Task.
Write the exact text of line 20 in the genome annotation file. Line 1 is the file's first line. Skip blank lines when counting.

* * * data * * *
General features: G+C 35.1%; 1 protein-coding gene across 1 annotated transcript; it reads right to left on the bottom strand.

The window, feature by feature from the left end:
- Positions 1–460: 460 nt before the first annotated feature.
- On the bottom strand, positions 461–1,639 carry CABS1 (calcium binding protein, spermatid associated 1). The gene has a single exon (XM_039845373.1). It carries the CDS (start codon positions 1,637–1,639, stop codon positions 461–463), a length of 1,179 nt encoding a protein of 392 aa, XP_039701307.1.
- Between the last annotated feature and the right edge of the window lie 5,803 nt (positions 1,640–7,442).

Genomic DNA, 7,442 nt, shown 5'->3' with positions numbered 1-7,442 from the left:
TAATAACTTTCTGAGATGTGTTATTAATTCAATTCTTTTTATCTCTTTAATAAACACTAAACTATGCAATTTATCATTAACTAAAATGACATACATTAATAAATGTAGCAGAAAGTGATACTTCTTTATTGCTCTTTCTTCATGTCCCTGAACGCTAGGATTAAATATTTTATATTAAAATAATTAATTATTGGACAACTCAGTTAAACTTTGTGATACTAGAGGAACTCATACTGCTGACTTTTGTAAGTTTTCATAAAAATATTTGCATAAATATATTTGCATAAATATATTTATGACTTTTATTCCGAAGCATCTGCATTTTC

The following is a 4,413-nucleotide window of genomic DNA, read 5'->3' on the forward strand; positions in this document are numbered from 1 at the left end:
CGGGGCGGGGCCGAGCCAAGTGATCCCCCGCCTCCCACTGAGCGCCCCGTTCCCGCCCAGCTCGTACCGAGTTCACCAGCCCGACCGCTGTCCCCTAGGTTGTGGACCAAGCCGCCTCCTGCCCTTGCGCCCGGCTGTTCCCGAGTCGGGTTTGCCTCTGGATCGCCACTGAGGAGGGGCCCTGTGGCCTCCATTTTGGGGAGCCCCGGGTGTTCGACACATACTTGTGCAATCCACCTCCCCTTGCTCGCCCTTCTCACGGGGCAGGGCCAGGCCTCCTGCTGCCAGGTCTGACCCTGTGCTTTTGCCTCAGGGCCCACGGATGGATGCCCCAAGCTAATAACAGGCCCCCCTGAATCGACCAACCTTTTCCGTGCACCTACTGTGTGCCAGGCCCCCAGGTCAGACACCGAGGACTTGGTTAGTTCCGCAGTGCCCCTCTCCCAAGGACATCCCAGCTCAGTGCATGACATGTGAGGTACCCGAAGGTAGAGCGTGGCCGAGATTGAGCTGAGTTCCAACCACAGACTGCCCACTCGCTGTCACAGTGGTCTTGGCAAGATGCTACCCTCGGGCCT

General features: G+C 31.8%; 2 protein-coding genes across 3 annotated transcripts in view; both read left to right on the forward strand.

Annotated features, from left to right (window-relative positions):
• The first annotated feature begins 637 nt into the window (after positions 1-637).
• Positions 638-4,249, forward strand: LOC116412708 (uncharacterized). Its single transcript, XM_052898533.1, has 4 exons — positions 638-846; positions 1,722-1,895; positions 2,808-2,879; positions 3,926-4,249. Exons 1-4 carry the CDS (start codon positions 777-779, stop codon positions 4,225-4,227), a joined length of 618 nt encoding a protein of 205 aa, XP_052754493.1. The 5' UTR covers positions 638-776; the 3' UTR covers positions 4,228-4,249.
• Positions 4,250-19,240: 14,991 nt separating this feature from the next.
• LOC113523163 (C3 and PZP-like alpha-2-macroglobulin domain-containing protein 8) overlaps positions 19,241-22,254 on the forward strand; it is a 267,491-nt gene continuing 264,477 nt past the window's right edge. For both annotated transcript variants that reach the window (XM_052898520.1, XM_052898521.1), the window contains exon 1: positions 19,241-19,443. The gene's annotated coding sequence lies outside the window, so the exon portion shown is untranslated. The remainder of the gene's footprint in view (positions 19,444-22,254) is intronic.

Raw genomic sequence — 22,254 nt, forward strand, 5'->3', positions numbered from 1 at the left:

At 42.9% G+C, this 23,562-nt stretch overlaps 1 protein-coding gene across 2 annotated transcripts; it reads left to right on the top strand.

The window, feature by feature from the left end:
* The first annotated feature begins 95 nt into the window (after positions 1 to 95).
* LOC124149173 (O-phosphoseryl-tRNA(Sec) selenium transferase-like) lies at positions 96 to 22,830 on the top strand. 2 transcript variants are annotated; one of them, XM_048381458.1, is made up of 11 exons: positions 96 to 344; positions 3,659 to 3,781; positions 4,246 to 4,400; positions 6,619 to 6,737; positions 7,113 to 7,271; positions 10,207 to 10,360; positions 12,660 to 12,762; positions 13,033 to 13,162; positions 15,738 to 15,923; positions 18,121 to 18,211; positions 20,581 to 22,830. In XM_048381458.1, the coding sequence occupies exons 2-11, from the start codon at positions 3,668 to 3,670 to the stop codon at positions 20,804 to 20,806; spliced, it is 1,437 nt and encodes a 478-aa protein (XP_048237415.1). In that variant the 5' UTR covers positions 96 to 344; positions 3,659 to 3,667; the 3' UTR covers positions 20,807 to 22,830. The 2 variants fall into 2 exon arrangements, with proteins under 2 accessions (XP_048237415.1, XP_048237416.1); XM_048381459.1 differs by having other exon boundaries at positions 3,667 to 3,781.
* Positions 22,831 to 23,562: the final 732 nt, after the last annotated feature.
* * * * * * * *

* LOC124149173 (O-phosphoseryl-tRNA(Sec) selenium transferase-like) lies at positions 96 to 22,830 on the top strand. 2 transcript variants are annotated; one of them, XM_048381458.1, is made up of 11 exons: positions 96 to 344; positions 3,659 to 3,781; positions 4,246 to 4,400; positions 6,619 to 6,737; positions 7,113 to 7,271; positions 10,207 to 10,360; positions 12,660 to 12,762; positions 13,033 to 13,162; positions 15,738 to 15,923; positions 18,121 to 18,211; positions 20,581 to 22,830. In XM_048381458.1, the coding sequence occupies exons 2-11, from the start codon at positions 3,668 to 3,670 to the stop codon at positions 20,804 to 20,806; spliced, it is 1,437 nt and encodes a 478-aa protein (XP_048237415.1). In that variant the 5' UTR covers positions 96 to 344; positions 3,659 to 3,667; the 3' UTR covers positions 20,807 to 22,830. The 2 variants fall into 2 exon arrangements, with proteins under 2 accessions (XP_048237415.1, XP_048237416.1); XM_048381459.1 differs by having other exon boundaries at positions 3,667 to 3,781.